Basic Principles of Cello Technique

One of my fascinations as a cello teacher is to uncover the causes of excessive tension in cello technique and to come up with solutions. I believe that one great way to release excessive tension is to analyze the motions necessary on the cello and identify three main areas; the pivot joints, active motions, and passive motions. I cover this is my article called, Understanding Active and Passive Motions in Cello Technique here. I would like to expand on that article to include some basic principles of what I believe are a solid foundation on which to build cello technique. I am particularly interested in principles that can help prevent overuse injuries in cellists. I believe these principles apply to other instruments as well, such as violin and piano.

As mentioned, the first principle covered in "Understanding Active and Passive Motions" is to;

In this article we will look at the following principles;

I will not give a detailed application of each principle as that is covered in the articles on this site. So for the moment we will speak more in generalities.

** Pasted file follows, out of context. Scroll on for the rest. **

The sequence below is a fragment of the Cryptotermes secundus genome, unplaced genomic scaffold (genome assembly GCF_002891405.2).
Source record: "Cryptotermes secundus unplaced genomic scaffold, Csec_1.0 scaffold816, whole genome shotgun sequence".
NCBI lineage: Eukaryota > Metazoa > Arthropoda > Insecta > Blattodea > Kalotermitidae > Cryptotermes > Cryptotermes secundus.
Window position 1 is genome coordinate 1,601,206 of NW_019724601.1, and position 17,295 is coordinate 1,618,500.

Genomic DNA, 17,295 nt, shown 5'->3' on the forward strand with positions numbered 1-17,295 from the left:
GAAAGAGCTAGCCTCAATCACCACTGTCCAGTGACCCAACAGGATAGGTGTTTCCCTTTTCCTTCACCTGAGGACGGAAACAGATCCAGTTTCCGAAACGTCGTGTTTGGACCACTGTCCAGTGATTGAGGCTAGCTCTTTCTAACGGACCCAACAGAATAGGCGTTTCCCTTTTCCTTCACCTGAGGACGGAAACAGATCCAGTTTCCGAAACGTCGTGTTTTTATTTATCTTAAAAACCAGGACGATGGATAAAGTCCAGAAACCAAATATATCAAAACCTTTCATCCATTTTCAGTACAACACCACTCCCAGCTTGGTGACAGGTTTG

One last point; these principles are not meant to be hard and fast rules. They are more in the spirit of guidelines. Each one of these principles can be broken. It is necessary to do so from time to time. But when we do go against one of these principles we should at least realize it and have good reasons for doing so.

So let's get started. Principle #1...

Know Basic Anatomy

In the various schools of cello technique, not much attention has been paid to certain anatomical realities that we cannot escape. For example, flexing the wrist (i.e. bending it towards the body) greater than 30° puts one at risk for carpal tunnel syndrome and and other overuse injuries. In addition, the higher one raises the elbow the smaller the subacromial space becomes in the shoulder, putting one at greater risk for subacromial impingement. It is also known that poor posture not only puts one at risk for back problems but also thoracic outlet syndrome and subacromial impingement.

All of these need to be taken into account when developing a cello technique. Many of the injuries cellists face are completely preventable with the proper set up. We need to understand the angles that put us at risk for injury and develop strategies and techniques for avoiding them, if at all possible. We can tilt our cello to the right, for example, to avoid raising the right shoulder too high. If a cellist has a long arm, he or she can develop a bow hold technique to avoid over-flexing the wrist. We can also take Alexander Technique lessons or research about posture strategies. We should establish a proper posture and bring the cello to our bodies instead of bringing our bodies to the cello. Some cellist should invest in a posture peg for the C string.

These are just a few ideas of how a basic knowledge of anatomy can inform our cello technique.

Use Anatomically Neutral Positions Whenever Possible